Due to the great heat in my study my Spanish lesson had to be transferred to the living room downstairs, a first. It is not a lockdown project but the result of a wondrous walking holiday in Northern Spain last Autumn and being dangerously lost at times in every sense. I started on-line and then thought of my Spanish niece Marta who had lost her Spanish teaching job. So now, every week, we have fun together on Face Time in Spanish while I attempt to acquire a new skill. Highly recommended.
The highlight was walking the Garganta del Cares (Cares Gorge) in the Picos de Europa, on a narrow ledge high above the gorge carved by the Cares River. Hard to imagine taking such adventuring for granted now.
This morning H is away to look at the job Mark and Murray Willis have done widening a road at 9 Craignich, his croft. Craignich is one of the resettled areas of Lismore and was divided in the mid-nineteenth century into nine crofts. The Duke of Argyll owned them, and Number 9 came into H’s family and to him via his mother, Morag MacCormick Ross, who was the tenant for many years.
He has worked it boy and man, buying and selling bullocks in the mart at Oban. His roots are deep. Of course its 70 acres could not support him, and when we met and married it had no house, yet was the reason I wanted to live on Lismore. Or one of them. So, as an interim measure we bought this house near Point from what had been a fish farm in the south of the island which blew away in a storm. The manager and his very young wife lived here with a small baby. He had an enormous journey to work, and she must have been lonely. I have no evidence but… it smelt of fish, and sometimes still does, and the plastic yellow bath had a hole in it someone had tried to repair with cement. However, the idea was to build at Craignich, but when we tried to get permission it was refused. There were objections from the Norman family at Kilcheran who share riparian rights to the Kilcheran Loch with us, but we don’t think that swung it as planning thought it would be dangerous pulling out onto the B8045! Lismore’s superhighway. I am now pleased we didn’t build at Craignich but still think the Normans were out of order as they do not live here.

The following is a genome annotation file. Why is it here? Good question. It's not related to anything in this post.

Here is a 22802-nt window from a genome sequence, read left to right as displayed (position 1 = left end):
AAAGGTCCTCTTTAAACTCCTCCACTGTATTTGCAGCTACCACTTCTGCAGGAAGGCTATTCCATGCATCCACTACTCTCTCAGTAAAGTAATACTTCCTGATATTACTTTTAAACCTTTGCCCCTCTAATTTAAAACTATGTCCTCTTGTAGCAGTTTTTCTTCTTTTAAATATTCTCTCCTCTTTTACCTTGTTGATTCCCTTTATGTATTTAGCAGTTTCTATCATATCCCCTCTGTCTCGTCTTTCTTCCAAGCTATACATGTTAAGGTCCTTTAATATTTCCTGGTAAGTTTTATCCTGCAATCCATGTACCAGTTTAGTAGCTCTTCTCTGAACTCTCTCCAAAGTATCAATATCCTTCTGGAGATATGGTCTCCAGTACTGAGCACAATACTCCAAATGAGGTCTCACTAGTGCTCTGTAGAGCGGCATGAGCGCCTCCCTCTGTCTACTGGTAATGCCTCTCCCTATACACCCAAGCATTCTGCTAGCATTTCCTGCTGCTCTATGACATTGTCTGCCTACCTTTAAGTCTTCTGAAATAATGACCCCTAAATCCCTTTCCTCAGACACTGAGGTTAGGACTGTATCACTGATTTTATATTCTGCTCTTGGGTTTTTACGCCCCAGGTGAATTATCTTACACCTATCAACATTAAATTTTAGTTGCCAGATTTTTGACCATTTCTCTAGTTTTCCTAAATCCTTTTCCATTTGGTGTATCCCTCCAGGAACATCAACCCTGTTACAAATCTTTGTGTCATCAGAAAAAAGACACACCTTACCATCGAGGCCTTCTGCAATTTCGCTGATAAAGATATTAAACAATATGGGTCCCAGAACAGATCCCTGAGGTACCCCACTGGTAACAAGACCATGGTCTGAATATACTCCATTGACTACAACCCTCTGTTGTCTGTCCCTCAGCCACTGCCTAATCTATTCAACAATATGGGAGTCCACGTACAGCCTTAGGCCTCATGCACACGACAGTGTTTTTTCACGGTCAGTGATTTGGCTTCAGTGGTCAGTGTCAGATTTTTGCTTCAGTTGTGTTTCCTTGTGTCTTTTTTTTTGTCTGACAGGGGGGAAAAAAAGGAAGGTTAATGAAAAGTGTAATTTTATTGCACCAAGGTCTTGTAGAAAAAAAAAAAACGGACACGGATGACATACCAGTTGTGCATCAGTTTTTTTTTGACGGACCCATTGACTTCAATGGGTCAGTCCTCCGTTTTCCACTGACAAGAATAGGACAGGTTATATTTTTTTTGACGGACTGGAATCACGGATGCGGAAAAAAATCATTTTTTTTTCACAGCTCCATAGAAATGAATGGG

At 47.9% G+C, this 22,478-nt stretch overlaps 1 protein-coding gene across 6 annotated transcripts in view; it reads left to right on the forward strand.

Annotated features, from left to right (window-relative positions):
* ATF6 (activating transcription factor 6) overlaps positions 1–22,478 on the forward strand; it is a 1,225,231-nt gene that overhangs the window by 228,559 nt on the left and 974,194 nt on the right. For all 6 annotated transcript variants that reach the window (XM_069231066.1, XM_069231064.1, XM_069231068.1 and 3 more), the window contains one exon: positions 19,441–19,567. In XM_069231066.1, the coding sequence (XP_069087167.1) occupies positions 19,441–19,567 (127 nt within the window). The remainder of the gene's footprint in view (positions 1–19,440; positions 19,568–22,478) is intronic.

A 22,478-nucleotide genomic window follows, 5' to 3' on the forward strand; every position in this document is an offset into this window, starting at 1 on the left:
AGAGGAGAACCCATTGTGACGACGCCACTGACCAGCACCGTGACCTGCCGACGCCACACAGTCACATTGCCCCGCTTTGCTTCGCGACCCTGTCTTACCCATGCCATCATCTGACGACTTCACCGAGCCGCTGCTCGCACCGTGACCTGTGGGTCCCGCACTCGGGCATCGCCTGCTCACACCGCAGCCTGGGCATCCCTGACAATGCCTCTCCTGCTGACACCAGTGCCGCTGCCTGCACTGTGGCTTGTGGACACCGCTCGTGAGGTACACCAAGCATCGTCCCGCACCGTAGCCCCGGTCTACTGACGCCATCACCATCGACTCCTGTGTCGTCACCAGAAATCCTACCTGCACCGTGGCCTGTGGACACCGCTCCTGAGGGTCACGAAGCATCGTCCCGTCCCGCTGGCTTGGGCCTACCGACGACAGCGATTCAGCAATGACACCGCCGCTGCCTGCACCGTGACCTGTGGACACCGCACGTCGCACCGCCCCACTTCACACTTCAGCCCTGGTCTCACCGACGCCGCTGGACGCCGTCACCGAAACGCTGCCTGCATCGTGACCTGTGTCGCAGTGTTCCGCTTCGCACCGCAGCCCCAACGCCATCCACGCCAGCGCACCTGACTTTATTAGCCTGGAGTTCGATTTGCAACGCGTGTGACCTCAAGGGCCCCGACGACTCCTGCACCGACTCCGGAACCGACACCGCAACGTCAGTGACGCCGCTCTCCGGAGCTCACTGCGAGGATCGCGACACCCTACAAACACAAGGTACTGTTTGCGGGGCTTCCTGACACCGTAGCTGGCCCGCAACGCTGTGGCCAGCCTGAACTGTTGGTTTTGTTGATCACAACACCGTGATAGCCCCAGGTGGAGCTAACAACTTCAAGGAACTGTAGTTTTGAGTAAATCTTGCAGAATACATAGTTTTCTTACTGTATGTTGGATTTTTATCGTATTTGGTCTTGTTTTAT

Disappointed last night when BBC Four, which has previously shown concerts on a Friday evening, suddenly offered cricket. A few weeks ago we heard the National Youth Orchestra of Great Britain in Mahler’s Eighth, ‘Symphony of a Thousand’, conducted by Simon Rattle, with choirs from London, Birmingham, Canada and Australia. It was thrilling, even with our inferior TV sound but … the performers were so white that it looked dated, and then I discovered it was from a 2002 Prom when everyone being white would have been unremarkable as so normal! A previous week we had been thrilled by the Chineke! Orchestra and the cellist Sheku Kanneh-Mason. Chineke! was founded in 2015 by the double bass player, Chi-chi Nwanoku, OBE, to provide career opportunities for young black and minority ethnic musicians, as they were and still are, routinely excluded at every level. It was so moving and wonderful. A tearfest. And the playing was superb, I probably shouldn’t need to say.